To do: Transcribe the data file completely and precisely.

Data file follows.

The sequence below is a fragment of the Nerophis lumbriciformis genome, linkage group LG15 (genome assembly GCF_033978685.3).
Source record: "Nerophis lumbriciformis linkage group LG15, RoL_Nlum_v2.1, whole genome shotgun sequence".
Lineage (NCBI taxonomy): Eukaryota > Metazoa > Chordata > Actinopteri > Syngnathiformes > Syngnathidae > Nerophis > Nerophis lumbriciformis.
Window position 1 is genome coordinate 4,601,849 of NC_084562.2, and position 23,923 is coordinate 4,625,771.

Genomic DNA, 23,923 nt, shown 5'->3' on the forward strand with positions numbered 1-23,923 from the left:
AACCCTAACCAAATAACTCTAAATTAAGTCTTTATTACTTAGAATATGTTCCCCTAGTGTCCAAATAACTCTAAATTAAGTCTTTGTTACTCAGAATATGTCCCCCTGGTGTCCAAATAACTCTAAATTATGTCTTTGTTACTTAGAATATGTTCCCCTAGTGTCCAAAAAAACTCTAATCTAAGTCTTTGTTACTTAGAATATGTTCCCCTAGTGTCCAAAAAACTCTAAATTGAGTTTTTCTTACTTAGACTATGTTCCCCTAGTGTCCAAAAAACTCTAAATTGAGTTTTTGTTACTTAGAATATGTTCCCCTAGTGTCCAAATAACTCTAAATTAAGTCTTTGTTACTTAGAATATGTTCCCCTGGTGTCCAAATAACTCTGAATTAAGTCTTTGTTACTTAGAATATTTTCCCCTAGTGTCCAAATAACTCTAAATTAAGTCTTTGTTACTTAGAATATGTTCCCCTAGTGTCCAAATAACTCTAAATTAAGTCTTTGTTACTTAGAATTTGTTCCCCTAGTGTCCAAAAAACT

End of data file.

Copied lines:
The sequence below is a fragment of the Nerophis lumbriciformis genome, linkage group LG15 (genome assembly GCF_033978685.3).
Source record: "Nerophis lumbriciformis linkage group LG15, RoL_Nlum_v2.1, whole genome shotgun sequence".
Lineage (NCBI taxonomy): Eukaryota > Metazoa > Chordata > Actinopteri > Syngnathiformes > Syngnathidae > Nerophis > Nerophis lumbriciformis.
Window position 1 is genome coordinate 4,601,849 of NC_084562.2, and position 23,923 is coordinate 4,625,771.

Genomic DNA, 23,923 nt, shown 5'->3' on the forward strand with positions numbered 1-23,923 from the left:
AACCCTAACCAAATAACTCTAAATTAAGTCTTTATTACTTAGAATATGTTCCCCTAGTGTCCAAATAACTCTAAATTAAGTCTTTGTTACTCAGAATATGTCCCCCTGGTGTCCAAATAACTCTAAATTATGTCTTTGTTACTTAGAATATGTTCCCCTAGTGTCCAAAAAAACTCTAATCTAAGTCTTTGTTACTTAGAATATGTTCCCCTAGTGTCCAAAAAACTCTAAATTGAGTTTTTCTTACTTAGACTATGTTCCCCTAGTGTCCAAAAAACTCTAAATTGAGTTTTTGTTACTTAGAATATGTTCCCCTAGTGTCCAAATAACTCTAAATTAAGTCTTTGTTACTTAGAATATGTTCCCCTGGTGTCCAAATAACTCTGAATTAAGTCTTTGTTACTTAGAATATTTTCCCCTAGTGTCCAAATAACTCTAAATTAAGTCTTTGTTACTTAGAATATGTTCCCCTAGTGTCCAAATAACTCTAAATTAAGTCTTTGTTACTTAGAATTTGTTCCCCTAGTGTCCAAAAAACT